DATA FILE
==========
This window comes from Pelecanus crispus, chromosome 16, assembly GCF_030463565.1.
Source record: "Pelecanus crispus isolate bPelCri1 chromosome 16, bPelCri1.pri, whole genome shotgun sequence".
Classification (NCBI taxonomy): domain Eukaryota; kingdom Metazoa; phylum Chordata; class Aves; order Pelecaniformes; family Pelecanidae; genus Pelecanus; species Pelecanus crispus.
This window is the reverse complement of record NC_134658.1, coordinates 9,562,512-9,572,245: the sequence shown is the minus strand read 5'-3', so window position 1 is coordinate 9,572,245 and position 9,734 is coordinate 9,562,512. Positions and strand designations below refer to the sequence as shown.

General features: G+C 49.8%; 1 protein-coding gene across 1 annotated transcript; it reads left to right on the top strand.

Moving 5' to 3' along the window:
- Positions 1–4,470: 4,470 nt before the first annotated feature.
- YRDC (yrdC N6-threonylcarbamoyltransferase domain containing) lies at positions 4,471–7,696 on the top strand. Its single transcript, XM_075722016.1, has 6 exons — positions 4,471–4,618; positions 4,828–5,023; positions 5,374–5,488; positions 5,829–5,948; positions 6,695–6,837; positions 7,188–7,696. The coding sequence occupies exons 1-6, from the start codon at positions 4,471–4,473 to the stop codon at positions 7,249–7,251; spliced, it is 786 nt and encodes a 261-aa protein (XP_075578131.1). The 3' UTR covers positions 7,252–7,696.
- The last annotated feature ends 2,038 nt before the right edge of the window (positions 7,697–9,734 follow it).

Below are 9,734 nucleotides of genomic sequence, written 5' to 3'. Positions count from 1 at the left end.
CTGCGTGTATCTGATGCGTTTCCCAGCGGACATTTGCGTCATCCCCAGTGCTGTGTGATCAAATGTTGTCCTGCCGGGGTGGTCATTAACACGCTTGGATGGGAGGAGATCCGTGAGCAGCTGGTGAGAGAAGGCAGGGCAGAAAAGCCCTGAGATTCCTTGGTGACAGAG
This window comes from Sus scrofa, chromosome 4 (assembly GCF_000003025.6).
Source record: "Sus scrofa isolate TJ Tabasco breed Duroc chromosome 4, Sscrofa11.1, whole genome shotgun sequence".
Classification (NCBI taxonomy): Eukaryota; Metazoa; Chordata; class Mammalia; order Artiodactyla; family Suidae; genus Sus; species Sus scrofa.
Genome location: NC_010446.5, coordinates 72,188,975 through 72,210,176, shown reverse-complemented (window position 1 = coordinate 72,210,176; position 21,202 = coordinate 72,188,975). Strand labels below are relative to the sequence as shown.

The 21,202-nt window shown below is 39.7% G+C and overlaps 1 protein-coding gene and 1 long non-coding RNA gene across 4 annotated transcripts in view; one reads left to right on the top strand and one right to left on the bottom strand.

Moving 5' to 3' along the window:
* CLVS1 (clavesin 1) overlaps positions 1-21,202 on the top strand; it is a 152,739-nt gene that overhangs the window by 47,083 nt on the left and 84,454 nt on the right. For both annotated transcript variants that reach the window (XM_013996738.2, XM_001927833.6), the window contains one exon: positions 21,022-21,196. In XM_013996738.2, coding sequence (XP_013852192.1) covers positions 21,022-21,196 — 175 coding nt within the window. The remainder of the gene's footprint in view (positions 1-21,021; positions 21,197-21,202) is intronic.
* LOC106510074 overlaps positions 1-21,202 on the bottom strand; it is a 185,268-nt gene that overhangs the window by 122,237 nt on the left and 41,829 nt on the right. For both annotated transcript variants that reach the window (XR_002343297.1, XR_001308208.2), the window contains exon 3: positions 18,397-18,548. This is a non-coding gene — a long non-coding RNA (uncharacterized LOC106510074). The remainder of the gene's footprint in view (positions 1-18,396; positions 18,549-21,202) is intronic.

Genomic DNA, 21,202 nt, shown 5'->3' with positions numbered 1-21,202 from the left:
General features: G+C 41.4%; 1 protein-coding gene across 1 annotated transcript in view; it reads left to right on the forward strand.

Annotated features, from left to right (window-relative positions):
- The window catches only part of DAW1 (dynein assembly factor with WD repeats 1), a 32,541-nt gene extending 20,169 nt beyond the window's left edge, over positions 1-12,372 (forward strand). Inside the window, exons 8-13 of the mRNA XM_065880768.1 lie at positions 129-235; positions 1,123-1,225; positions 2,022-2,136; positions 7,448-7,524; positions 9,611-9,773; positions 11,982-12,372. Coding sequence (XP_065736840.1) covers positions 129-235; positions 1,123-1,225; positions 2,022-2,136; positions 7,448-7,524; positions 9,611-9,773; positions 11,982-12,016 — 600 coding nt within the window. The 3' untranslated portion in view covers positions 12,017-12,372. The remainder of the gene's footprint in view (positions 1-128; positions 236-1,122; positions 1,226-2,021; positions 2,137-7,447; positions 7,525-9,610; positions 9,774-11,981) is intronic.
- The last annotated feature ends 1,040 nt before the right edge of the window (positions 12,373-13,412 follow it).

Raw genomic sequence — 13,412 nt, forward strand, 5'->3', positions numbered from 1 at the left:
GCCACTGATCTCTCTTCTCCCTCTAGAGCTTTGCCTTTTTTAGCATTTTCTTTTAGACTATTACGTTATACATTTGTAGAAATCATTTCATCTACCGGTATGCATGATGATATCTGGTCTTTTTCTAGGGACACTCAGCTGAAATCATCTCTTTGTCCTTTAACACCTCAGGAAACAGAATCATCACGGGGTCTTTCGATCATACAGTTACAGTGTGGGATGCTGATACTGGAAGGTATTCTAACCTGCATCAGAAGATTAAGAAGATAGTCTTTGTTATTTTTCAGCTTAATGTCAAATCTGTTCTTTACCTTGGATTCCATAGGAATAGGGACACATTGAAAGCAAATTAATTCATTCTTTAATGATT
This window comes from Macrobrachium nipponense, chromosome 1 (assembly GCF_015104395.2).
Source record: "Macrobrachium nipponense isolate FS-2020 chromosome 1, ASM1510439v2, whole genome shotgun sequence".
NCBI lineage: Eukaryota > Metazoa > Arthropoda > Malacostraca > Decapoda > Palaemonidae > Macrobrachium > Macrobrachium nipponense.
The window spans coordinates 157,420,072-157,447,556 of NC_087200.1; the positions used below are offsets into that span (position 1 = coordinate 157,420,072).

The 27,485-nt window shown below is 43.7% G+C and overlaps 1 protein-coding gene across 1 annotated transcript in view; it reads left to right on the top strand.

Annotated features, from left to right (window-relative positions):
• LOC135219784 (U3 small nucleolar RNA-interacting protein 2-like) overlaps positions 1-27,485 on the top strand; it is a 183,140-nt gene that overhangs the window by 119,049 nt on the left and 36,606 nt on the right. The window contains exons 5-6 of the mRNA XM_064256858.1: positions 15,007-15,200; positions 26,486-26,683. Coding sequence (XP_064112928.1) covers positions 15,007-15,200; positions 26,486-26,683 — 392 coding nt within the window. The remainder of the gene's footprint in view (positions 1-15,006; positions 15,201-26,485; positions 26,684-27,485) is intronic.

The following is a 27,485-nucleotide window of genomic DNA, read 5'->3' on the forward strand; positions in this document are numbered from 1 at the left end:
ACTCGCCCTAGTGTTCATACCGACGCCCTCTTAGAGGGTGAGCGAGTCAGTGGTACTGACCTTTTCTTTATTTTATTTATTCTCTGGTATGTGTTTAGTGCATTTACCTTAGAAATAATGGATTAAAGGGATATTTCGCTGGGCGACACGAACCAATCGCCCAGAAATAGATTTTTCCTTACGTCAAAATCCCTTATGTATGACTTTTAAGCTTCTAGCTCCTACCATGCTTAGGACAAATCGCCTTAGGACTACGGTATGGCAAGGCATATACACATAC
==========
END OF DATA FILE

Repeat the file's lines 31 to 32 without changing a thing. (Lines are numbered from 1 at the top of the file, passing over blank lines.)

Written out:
The 27,485-nt window shown below is 43.7% G+C and overlaps 1 protein-coding gene across 1 annotated transcript in view; it reads left to right on the top strand.

Annotated features, from left to right (window-relative positions):